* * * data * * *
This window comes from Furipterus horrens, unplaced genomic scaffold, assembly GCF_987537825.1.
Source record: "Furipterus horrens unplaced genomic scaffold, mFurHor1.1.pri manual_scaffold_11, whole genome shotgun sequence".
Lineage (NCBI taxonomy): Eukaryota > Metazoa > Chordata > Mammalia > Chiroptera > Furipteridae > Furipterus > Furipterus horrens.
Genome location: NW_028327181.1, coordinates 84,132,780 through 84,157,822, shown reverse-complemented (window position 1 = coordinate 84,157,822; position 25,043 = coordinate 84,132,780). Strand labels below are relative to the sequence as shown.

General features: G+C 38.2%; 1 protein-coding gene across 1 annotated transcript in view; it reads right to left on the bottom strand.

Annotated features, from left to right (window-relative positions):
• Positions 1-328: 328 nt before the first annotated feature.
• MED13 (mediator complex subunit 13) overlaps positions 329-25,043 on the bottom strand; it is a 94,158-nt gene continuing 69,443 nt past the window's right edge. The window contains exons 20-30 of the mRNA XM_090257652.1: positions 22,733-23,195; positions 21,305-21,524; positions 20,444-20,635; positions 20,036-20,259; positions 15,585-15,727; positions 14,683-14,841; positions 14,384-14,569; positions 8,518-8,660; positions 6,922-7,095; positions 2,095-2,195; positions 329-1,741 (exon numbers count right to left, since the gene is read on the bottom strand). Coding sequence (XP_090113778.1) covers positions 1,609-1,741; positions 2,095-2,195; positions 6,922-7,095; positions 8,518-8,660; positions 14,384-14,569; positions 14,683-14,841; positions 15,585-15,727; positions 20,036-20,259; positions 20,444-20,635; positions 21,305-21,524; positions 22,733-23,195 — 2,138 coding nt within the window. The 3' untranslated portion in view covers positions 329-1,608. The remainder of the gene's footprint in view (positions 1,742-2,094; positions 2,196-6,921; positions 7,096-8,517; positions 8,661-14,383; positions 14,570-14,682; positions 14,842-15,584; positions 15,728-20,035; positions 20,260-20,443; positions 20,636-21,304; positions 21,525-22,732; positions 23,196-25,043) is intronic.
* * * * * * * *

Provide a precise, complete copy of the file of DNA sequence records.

This window comes from Furipterus horrens, unplaced genomic scaffold, assembly GCF_987537825.1.
Source record: "Furipterus horrens unplaced genomic scaffold, mFurHor1.1.pri manual_scaffold_11, whole genome shotgun sequence".
Lineage (NCBI taxonomy): Eukaryota > Metazoa > Chordata > Mammalia > Chiroptera > Furipteridae > Furipterus > Furipterus horrens.
Genome location: NW_028327181.1, coordinates 84,132,780 through 84,157,822, shown reverse-complemented (window position 1 = coordinate 84,157,822; position 25,043 = coordinate 84,132,780). Strand labels below are relative to the sequence as shown.

General features: G+C 38.2%; 1 protein-coding gene across 1 annotated transcript in view; it reads right to left on the bottom strand.

Annotated features, from left to right (window-relative positions):
• Positions 1-328: 328 nt before the first annotated feature.
• MED13 (mediator complex subunit 13) overlaps positions 329-25,043 on the bottom strand; it is a 94,158-nt gene continuing 69,443 nt past the window's right edge. The window contains exons 20-30 of the mRNA XM_090257652.1: positions 22,733-23,195; positions 21,305-21,524; positions 20,444-20,635; positions 20,036-20,259; positions 15,585-15,727; positions 14,683-14,841; positions 14,384-14,569; positions 8,518-8,660; positions 6,922-7,095; positions 2,095-2,195; positions 329-1,741 (exon numbers count right to left, since the gene is read on the bottom strand). Coding sequence (XP_090113778.1) covers positions 1,609-1,741; positions 2,095-2,195; positions 6,922-7,095; positions 8,518-8,660; positions 14,384-14,569; positions 14,683-14,841; positions 15,585-15,727; positions 20,036-20,259; positions 20,444-20,635; positions 21,305-21,524; positions 22,733-23,195 — 2,138 coding nt within the window. The 3' untranslated portion in view covers positions 329-1,608. The remainder of the gene's footprint in view (positions 1,742-2,094; positions 2,196-6,921; positions 7,096-8,517; positions 8,661-14,383; positions 14,570-14,682; positions 14,842-15,584; positions 15,728-20,035; positions 20,260-20,443; positions 20,636-21,304; positions 21,525-22,732; positions 23,196-25,043) is intronic.